Banyan Tree’s stewardship programme to fund eight NGO projects

Banyan Tree Global Foundation (BTGF), the sustainability arm of Banyan Tree Group, will award its first round of funding for eight NGOs with projects that benefit local communities and natural environments in countries where Banyan Tree hotels and resorts are located.

Funding will come from the Greater Good Grants (GGG), launched last year to support external organisations. The GGG comes on top of other grants Banyan Tree Group has been providing as part of its social responsibility commitment.

The inaugural round of GGG funding will support mostly environmental conservation projects

According to a press statement, financing conservation initiatives and cultural heritage projects has become all the more crucial, as economic hardships arising from the pandemic have resulted in reduced funding. It cited a report by the International Union for Conservation of Nature that found at least 22 countries have rolled back protection of natural areas, some of which contain the world’s most valuable ecosystems.

“We have a track record of providing grants to over 150 partner organisations in the past. In our pursuit of creating an ecosystem of greater good, we have created the Greater Good Grants to offer even more support. Building partnerships has always been important to us as a Group, as we believe it is the key to making a greater impact,” said Steve Newman, assistant vice president, group sustainability director and coordinating director of BTGF.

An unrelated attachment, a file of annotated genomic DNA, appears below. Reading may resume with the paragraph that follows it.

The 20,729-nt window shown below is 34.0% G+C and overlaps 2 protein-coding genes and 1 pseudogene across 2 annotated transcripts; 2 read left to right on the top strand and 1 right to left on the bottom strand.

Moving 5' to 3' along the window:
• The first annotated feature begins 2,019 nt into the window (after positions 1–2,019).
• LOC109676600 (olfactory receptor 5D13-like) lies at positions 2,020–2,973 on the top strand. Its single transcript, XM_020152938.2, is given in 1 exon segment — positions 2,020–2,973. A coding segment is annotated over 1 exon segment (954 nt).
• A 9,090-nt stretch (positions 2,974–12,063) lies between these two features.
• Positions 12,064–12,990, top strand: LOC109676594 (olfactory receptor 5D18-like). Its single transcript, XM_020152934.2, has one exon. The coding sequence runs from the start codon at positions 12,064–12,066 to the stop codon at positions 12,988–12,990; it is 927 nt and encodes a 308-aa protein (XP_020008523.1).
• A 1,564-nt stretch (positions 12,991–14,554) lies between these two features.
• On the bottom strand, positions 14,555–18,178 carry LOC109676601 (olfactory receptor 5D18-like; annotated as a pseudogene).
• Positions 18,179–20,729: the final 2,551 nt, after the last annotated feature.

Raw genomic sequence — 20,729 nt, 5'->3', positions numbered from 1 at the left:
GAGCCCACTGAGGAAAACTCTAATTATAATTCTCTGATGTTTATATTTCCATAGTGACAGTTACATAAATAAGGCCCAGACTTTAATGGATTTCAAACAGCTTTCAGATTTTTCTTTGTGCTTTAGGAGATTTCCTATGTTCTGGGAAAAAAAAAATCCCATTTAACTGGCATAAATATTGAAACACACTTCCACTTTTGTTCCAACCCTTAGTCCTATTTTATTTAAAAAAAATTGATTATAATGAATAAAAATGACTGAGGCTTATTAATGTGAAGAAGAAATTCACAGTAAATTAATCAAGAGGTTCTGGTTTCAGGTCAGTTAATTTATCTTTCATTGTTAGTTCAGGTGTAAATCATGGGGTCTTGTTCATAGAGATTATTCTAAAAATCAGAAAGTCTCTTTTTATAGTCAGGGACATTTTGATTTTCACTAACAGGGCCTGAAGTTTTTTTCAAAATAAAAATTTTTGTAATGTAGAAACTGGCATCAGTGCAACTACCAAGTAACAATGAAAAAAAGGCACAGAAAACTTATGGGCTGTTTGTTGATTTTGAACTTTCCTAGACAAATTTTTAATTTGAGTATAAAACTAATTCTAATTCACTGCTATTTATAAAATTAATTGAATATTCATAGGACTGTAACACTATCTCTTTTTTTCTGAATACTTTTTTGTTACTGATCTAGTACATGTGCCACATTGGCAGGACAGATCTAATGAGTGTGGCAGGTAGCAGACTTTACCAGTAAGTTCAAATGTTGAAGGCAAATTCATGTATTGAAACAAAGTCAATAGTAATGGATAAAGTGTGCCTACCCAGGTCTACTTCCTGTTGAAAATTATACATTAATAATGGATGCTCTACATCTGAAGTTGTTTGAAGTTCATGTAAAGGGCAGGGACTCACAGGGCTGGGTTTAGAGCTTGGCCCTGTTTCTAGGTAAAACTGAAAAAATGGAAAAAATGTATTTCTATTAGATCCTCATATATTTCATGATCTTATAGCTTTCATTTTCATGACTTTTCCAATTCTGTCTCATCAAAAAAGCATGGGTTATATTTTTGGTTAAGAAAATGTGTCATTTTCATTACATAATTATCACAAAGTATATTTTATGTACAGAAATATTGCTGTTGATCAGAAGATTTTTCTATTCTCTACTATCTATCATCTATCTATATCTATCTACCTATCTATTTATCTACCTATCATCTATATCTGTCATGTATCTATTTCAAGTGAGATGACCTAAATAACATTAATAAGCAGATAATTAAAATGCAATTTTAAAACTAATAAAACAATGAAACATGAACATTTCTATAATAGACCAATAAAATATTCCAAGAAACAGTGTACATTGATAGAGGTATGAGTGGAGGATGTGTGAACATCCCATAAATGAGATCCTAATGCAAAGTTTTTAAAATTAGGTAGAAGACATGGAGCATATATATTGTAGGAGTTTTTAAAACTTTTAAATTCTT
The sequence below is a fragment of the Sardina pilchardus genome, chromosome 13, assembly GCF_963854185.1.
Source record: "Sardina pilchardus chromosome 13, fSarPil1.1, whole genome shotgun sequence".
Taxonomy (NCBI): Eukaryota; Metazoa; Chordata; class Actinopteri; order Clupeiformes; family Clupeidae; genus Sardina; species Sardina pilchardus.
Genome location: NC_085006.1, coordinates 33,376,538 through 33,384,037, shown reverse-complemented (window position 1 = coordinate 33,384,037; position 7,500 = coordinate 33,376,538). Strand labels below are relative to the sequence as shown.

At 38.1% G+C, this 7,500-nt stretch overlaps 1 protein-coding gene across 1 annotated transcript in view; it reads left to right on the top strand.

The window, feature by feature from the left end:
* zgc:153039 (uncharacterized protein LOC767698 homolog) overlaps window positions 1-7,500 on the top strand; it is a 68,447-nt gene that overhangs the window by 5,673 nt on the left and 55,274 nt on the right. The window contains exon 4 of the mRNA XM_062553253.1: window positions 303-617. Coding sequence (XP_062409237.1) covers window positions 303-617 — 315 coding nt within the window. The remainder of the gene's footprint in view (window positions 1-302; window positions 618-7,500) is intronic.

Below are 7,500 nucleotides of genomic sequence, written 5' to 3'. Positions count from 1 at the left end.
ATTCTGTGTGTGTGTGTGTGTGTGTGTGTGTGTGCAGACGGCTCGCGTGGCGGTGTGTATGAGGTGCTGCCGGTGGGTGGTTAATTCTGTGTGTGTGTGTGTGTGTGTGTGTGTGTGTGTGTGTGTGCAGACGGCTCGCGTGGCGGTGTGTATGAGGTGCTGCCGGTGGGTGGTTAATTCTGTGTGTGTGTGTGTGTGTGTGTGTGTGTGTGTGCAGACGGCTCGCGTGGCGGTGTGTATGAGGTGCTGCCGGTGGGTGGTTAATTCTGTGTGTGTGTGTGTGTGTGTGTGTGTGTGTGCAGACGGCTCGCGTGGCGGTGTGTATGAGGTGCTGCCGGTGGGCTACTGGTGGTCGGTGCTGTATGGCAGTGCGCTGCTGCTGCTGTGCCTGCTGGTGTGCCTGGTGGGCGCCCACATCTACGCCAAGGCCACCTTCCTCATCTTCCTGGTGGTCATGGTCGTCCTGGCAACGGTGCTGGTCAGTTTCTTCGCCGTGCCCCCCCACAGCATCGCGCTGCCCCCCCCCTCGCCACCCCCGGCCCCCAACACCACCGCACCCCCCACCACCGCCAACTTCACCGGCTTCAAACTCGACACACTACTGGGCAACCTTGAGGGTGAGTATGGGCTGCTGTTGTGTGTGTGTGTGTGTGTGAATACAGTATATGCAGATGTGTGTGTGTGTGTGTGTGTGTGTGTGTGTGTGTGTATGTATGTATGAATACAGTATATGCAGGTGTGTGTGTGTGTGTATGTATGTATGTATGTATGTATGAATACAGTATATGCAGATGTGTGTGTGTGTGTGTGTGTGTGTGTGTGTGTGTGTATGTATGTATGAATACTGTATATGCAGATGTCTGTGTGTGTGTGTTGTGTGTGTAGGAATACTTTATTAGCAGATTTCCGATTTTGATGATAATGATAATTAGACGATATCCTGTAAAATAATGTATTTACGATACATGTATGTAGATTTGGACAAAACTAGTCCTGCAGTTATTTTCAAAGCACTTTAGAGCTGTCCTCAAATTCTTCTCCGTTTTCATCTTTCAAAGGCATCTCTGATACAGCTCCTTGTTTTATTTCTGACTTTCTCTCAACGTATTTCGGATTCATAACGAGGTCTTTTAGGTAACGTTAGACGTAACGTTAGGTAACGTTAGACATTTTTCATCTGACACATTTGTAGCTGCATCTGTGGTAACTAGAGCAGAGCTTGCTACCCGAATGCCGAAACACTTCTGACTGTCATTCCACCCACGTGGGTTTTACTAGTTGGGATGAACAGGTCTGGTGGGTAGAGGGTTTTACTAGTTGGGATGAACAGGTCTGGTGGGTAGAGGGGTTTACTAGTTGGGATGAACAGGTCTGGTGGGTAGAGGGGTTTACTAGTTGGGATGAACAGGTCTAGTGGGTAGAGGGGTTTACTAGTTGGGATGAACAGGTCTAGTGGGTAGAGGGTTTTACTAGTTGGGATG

The eight qualified NGOs were selected for their projects that are aligned with the UN Sustainable Developmental Goals (SDGs) and Banyan Tree Group’s core ethos of “Embracing the Environment, Empowering People”.

The selected projects will benefit Borneo’s rainforests; Gunung Leuser National Park and Mahakam Delta in Indonesia; Bach Ma National Park and Thua Thien Hue province in Vietnam; and Anlung Pring Wetlands in Cambodia. The other two successful submissions fall under Health & Protection – a water sanitation project in Bumi Indah village, Indonesia, as well as women empowerment workshops in Phuket, Thailand.

To ensure effectiveness in the long run, each project is based on its demonstrated need and urgency; leverage of local, regional and national partnerships to deliver measurable impact; and scalability with clear evaluations of success.

Claire Chiang, co-founder & senior vice president of Banyan Tree Holdings and chairperson of BTGF, said: “2020 provided some respite from the long-term threat of global warming, but it also highlighted the need to repair our planet, and develop a more substantial, science-based roadmap towards a sustainable future. We may be in the business of hospitality, but we are intrinsically dependent on the intangibles of nature, culture and heritage. The stewardship of biodiversity, culture and livelihood is our duty.”

The 2022 round of GGG may call for submissions for specific underserved SDGs, and the next round of submissions will officially open in June 2021.

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